Program: **** 1/2 out of 5
Article first published as DVD Review: BBC’s ‘In the Flesh: The Complete Season Two’ on Blogcritics.
After an amazing first season (albeit
consisting of only three episodes) creator Dominic Mitchell nailed all
the hallmarks of great drama even while in the midst of a zombie
platform with his BBC program In the Flesh. Considering you have to keep viewers watching, you could almost call this the anti-Walking Dead.
Reason being, we get the point of view of the zombies dealing with
their return from the dead, instead of simply following another band of
survivors trying to keep from becoming dead meat. With a game cast and
double the number of episodes, season two gives Mitchell even more room
to let the show breathe, providing plenty of twists and turns along the
way. In the Flesh: The Complete Season Two is available now on DVD, just in time for Halloween.
up with the living and undead of Roarton, Lancashire, we’re thrown back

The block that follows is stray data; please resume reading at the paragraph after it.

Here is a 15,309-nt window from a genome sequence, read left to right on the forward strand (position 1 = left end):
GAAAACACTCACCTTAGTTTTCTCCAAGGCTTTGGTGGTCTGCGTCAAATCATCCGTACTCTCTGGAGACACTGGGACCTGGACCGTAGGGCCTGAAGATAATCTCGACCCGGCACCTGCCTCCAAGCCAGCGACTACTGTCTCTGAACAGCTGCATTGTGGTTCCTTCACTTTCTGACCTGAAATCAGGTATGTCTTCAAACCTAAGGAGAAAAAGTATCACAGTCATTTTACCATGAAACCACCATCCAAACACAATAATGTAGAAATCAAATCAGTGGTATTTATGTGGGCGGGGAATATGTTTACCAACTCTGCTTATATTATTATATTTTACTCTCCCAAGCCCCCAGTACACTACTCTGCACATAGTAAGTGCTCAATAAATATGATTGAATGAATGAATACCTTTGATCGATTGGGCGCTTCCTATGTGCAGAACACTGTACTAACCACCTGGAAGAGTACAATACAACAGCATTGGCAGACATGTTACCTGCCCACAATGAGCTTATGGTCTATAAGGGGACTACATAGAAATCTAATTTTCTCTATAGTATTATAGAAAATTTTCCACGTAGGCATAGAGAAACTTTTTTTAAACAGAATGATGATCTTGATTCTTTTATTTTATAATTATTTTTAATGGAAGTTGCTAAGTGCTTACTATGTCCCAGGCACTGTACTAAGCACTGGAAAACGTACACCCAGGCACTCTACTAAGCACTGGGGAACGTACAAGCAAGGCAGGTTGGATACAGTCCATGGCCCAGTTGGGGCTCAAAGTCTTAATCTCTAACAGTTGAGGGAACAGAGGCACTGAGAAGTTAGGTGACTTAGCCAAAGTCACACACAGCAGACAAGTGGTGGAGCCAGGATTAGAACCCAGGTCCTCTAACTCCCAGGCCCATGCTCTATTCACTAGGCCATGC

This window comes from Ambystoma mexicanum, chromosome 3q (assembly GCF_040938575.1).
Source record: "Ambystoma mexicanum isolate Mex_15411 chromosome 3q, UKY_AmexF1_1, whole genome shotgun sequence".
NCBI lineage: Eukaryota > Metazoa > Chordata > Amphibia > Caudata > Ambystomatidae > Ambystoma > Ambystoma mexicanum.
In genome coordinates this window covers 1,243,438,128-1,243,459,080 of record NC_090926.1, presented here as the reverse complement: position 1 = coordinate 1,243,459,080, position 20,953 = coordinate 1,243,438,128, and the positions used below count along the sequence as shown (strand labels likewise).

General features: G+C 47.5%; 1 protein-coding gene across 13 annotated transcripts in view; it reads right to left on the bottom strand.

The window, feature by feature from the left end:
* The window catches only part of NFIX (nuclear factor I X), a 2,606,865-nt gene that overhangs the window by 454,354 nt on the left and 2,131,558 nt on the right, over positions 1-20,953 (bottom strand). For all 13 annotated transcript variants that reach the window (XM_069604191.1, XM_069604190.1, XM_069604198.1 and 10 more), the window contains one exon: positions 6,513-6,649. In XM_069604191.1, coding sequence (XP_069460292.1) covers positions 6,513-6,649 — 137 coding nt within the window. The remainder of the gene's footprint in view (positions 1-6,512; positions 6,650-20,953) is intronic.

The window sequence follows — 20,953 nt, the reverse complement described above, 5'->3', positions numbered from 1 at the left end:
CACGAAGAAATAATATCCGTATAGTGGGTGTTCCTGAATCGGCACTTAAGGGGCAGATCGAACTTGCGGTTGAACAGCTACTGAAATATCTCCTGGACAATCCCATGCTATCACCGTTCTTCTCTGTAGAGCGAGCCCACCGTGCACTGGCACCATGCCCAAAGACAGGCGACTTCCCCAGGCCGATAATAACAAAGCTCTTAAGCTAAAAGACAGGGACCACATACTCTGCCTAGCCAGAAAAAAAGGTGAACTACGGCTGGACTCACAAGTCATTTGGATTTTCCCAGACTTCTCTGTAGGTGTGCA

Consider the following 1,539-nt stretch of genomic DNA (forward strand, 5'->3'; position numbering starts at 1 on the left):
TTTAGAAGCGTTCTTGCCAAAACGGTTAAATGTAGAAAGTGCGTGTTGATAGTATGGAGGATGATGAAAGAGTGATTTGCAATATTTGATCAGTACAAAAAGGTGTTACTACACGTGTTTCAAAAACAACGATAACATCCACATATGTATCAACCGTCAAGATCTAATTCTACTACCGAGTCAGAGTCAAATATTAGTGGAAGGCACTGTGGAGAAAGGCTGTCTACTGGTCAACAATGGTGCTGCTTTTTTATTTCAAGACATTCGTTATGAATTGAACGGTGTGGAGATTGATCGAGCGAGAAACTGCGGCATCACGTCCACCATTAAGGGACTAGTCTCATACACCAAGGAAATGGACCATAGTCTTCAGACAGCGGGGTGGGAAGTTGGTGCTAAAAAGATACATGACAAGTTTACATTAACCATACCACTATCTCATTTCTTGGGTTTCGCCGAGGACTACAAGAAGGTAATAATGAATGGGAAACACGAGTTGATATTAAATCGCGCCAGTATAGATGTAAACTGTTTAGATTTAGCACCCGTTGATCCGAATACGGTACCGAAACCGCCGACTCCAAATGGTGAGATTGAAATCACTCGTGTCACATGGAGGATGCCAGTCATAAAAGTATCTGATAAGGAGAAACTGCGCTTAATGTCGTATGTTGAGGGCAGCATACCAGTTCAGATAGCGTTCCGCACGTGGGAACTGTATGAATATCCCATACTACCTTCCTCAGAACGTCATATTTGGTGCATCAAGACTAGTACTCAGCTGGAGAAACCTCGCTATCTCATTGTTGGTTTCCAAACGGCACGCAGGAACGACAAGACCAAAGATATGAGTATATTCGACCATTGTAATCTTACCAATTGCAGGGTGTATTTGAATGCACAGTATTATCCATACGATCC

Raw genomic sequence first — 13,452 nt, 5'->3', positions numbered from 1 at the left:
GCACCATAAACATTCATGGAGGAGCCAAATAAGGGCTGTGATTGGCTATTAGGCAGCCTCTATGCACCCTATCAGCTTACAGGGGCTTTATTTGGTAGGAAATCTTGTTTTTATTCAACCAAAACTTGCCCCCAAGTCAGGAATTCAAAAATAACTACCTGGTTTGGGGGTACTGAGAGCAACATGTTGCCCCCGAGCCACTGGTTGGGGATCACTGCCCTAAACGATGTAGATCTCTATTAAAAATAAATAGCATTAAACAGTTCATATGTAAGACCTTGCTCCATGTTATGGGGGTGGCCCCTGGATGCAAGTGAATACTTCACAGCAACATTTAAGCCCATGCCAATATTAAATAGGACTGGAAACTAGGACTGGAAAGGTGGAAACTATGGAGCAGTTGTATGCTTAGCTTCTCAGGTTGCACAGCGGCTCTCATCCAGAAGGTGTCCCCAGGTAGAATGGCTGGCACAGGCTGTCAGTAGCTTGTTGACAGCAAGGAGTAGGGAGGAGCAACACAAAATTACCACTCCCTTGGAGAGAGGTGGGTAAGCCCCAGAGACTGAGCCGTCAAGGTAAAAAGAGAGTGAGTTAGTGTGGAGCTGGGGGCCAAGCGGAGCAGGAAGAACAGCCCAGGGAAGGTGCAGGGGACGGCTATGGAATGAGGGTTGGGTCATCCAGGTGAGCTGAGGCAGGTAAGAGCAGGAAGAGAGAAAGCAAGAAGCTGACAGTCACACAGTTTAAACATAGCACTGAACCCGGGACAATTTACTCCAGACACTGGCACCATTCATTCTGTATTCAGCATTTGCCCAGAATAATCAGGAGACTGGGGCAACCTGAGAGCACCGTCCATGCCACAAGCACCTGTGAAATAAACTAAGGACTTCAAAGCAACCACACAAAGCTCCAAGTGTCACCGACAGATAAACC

into village dealing with “The Rising.” A new drug is hitting the
streets called “Blue Oblivion,” causing the zombies to turn rabid. While
everyone is trying to make nice with their returned deceased,
meanwhile, the Undead Liberation Army are still trying to keep the good
dead down. Kieren Walker (Luke Newberry) is dealing with Amy and her new
boyfriend Simon (Emmett J Scanlan), who keeps assuring Kieren that
he’ll always be her BDFF (Best Dead Friend Forever). Meanwhile, Maxine
Martin (Wunmi Mosaku) starts enforcing PD (Partially Deceased) sufferers
to register in a rehab program of sorts. Eventually, the Undead Prophet
starts talk about finding the “First Risen” with a set of twelve
apostles to help bring about a Second Resurrection by destroying whoever
the First Risen may be.
All the dramatic beats of the first season remain intact, whether
it’s the local townsfolk tension boiling against the returned or family
squabbles at the Walker house. Kieren and Amy aren’t without their
friendly pitfalls, even with Simon adding a third wheel scenario. The
season really starts to come together when Simon and Maxine’s true
intentions start to scratch their way to the surface. While it may not
be an action-packed series, In the Flesh never tries to be.
Instead, setting it’s sights on topics such as segregation. Even a
subplot of possibly psychic zombies comes into play. This season adds a
lot of fun new twists and feels even more fleshed out, which should be
expected with six episodes for Mitchell to just kill it, and even leaves
us with a fantastic cliffhanger. Bring on season three!